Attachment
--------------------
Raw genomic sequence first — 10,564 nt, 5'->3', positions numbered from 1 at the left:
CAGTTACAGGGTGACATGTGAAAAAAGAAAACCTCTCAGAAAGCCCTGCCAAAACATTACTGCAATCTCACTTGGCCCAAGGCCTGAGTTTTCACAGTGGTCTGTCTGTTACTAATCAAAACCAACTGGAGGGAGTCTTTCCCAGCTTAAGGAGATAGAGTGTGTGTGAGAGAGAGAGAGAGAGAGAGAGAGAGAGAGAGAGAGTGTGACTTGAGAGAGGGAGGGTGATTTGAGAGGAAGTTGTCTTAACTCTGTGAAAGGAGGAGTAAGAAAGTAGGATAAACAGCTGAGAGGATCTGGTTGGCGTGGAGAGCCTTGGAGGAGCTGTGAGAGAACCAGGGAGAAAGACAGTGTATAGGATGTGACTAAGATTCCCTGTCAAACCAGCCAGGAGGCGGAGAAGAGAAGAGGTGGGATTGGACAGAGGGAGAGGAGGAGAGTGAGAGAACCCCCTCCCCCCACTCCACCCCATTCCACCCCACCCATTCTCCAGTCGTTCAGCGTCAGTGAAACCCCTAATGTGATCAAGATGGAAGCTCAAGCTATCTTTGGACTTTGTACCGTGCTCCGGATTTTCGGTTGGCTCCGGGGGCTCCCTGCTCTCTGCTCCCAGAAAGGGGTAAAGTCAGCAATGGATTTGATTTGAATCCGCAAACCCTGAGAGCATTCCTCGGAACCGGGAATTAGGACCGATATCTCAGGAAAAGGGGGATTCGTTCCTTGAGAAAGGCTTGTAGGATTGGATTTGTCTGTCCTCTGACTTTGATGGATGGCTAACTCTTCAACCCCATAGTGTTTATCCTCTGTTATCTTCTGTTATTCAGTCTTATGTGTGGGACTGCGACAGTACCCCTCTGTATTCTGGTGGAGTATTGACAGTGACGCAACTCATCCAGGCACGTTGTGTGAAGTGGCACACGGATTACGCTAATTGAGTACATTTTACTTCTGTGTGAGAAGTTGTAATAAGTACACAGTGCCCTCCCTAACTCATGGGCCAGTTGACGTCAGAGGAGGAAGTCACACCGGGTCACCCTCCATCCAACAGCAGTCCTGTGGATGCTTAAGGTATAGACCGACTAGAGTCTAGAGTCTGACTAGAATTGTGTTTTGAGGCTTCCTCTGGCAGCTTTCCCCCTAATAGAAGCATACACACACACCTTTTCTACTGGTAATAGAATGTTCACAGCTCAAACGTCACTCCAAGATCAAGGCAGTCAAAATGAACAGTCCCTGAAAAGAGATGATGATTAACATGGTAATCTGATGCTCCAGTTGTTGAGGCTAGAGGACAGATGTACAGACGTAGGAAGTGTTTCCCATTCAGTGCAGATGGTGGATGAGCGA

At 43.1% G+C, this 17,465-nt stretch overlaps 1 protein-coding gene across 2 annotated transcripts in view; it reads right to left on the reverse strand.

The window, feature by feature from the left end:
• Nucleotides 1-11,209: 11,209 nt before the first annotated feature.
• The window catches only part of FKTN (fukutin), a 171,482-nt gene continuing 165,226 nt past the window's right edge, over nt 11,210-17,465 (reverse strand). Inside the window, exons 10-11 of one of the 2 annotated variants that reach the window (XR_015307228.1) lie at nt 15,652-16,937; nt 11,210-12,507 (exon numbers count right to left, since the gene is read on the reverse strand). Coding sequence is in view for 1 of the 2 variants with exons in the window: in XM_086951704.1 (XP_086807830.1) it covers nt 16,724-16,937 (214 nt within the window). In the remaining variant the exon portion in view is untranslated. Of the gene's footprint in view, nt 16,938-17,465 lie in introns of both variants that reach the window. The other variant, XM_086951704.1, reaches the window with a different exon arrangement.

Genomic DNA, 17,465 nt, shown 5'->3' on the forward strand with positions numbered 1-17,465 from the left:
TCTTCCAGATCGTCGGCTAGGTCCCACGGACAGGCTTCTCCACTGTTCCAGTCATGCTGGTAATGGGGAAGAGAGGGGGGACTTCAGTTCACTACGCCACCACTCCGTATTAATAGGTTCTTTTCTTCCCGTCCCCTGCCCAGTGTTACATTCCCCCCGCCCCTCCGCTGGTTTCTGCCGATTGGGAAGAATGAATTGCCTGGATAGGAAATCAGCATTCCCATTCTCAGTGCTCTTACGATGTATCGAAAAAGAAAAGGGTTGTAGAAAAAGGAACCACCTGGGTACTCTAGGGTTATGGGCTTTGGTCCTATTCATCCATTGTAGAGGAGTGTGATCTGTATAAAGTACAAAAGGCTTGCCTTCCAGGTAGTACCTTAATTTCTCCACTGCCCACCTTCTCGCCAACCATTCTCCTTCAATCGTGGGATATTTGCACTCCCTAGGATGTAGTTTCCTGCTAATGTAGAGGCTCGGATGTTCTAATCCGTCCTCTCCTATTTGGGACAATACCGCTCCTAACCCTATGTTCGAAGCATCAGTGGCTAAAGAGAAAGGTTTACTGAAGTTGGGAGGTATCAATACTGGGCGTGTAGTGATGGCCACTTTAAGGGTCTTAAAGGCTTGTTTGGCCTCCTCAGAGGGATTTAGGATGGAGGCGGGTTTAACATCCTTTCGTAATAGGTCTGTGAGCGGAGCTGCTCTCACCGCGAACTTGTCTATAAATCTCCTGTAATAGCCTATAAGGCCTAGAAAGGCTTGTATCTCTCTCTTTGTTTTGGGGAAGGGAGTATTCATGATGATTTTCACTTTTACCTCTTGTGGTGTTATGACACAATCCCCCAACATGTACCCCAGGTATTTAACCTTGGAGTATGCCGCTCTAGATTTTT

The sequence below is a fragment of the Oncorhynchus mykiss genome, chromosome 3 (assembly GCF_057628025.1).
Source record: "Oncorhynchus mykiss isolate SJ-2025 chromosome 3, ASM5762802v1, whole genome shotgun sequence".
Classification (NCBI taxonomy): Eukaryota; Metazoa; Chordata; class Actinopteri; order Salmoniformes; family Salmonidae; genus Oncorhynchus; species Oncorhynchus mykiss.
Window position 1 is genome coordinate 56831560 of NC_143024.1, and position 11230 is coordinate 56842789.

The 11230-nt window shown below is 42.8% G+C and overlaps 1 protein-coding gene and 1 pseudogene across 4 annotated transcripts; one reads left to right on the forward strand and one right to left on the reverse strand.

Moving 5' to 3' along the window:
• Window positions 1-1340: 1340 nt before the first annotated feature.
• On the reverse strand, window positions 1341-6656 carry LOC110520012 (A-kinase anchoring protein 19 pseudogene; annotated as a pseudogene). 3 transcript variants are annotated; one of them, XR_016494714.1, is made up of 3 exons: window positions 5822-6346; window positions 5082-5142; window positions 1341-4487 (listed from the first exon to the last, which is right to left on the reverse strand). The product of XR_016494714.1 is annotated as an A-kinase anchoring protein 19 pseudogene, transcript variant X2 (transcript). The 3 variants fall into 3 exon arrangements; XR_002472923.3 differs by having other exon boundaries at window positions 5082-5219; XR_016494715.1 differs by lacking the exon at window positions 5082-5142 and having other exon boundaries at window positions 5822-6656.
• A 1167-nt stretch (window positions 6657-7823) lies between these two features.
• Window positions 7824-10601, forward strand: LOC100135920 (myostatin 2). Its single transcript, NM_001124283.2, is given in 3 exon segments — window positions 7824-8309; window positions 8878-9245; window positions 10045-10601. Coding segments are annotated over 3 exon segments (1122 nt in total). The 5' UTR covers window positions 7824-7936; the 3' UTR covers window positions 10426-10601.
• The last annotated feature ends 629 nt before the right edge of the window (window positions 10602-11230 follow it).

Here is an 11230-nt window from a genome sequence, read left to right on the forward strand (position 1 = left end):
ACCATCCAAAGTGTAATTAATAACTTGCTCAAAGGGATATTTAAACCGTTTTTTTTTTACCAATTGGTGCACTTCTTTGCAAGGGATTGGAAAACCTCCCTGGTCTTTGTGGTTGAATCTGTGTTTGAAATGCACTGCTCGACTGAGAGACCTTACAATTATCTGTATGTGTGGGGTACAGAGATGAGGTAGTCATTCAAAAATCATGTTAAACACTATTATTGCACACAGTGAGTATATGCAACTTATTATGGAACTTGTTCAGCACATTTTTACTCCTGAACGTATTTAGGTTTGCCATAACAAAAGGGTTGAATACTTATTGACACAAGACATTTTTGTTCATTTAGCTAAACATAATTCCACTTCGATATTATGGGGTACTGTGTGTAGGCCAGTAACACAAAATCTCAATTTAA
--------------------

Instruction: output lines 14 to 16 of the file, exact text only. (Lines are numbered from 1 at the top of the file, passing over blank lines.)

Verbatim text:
Moving 5' to 3' along the window:
• Window positions 1-1340: 1340 nt before the first annotated feature.
• On the reverse strand, window positions 1341-6656 carry LOC110520012 (A-kinase anchoring protein 19 pseudogene; annotated as a pseudogene). 3 transcript variants are annotated; one of them, XR_016494714.1, is made up of 3 exons: window positions 5822-6346; window positions 5082-5142; window positions 1341-4487 (listed from the first exon to the last, which is right to left on the reverse strand). The product of XR_016494714.1 is annotated as an A-kinase anchoring protein 19 pseudogene, transcript variant X2 (transcript). The 3 variants fall into 3 exon arrangements; XR_002472923.3 differs by having other exon boundaries at window positions 5082-5219; XR_016494715.1 differs by lacking the exon at window positions 5082-5142 and having other exon boundaries at window positions 5822-6656.